CHOICE membership

Education Standards In Australia

I happened to drive past Bentley Park College in Cairns today and noticed their sign at the entrance.

Bentley Park College is a State School catering to preschool through to grade 12.


I have kindly selected a couple of suggestions for their “Farther"s Day Gift Stall”.

If the persons running the school cannot choose the correct words or punctuation marks, what chance do the students have?



I’d hope they do know better!

In advertising anything goes, including deliberate errors to help lock in the memory the core message of the add.

Can we be so sure they don’t also have a Marketing 101 class for the senior students?

How much extra exposure do they now have with their notice hitting Choice?

I did note the suggestion of “English Grammar for Dummies” is the 2nd Australian Edition!

How caring that the ‘For Dummies’ people wrote a book solely for Australia. Until now I didn’t appreciate we do grammar differently down under?

It’s all marketing.


It could be right. It could be a celebrating a day which is a long way off.


As I will be driving past it again today, I will note if anything has changed.

I have to go to our local Supa IGA at Edmonton to buy some Pauls Physical milk for my wife as neither Coles or Woollies stock it anymore, and I will also buy some Dairy Farmers Heart Active milk for myself as Coles have jacked their price up to $3.05/L whilst our Supa IGA has dropped their price down to $2.70/L.

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Yes. The sign has changed. Please excuse the finger in the photo but I could hardly see the sign due to the sunlight.

However they must have not had a comma symbol to correct the apostrophe error.


It appears that either someone does read the Choice Community or that someone in the group of students and supervisors who were playing basketball nearby under a covered court wondered why I was taking photos of the sign.

It reminded of a cartoon in a newsletter from a supplier back in the 1980’s.

It featured a person who had just bought a PC and typed “Say hello”…

The PC responded “Where’s the please?”

The next frame stated “If you make a mistake, just hit enter. That will take care of it”.

The PC then says “Hey Doap. Karn’t U Spel”.

The person returns with an axe and the PC says “Hey wait on. Let’s be friends”.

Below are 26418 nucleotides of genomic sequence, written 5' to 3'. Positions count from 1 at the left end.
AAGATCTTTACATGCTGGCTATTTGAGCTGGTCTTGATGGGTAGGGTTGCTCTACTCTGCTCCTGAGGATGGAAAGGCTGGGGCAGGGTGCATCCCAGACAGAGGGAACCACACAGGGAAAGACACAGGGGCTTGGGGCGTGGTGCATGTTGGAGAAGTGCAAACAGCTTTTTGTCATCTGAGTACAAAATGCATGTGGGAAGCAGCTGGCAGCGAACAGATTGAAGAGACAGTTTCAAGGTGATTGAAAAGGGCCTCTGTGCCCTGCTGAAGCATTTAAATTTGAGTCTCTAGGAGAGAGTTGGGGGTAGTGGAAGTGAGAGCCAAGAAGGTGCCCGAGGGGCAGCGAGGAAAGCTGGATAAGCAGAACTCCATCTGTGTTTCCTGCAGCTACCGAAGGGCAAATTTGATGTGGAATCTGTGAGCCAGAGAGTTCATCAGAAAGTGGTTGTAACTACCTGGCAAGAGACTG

The final frame shows the smashed PC with the axe sticking out of the top and the person in a straight jacket being carried on a stretcher to the white cart waiting outside.



They may have been doing distance education??

Also, Is it Father’s Day or Fathers’ Day? As I think it applies to all fathers, therefore " fathers’ " (the multiple version) is correct.


I guess either would be correct ie It’s your father’s day or it could be a reflection as you note of all fathers. But if you do look it up most are spelt with Father’s rather than Fathers’. From the Wiki article on the day:

" In the United States, Dodd used the “Fathers’ Day” spelling on her original petition for the holiday,[12] but the spelling “Father’s Day” was already used in 1913 when a bill was introduced to the U.S. Congress as the first attempt to establish the holiday,[23] and it was still spelled the same way when its creator was commended in 2008 by the U.S. Congress."

But regardless a double quote mark (") rather than a single quote mark (’) probably should not have been used.


Whatever about the spelling, thanks for the history that goes some way towards backing my take on all these days that I call “Shopkeepers’ Day”.

“Father’s” would of course be the spelling to expect if an Australian shop were selling fathers, “Buy you father’s here!”


There is evidence you can take or leave, one example :wink:

’ Like spelling, Australian grammar is a mix of British and American English. In Britain, collective nouns are usually defined as plural. For example, the British would say, “The couple are happy.” American grammar is more pattern orientated so a noun is defined as plural when it has an s. For example, Americans would say, “The couple is happy” (singular) but “The two cowboy s are happy.” In Australia, there isn’t sufficient knowledge of grammar to reject either British or American tradition so both have become standard as a result of American television and American computer grammar checks mixing with traditional British instruction.’


An article regarding classroom sizes in Australia.

Way back when I was at school, every class I was ever in after Grade 1 & 2 in Herberton was over 30 kids, and in Grade 7, there were 73 kids.

Now that was something to complain about.

In Grade 1 & 2, there were only 3 of us and I was always top of the class.

An article regarding teaching in Australia.

A not very flattering article regarding education in Australia.

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Another fail.

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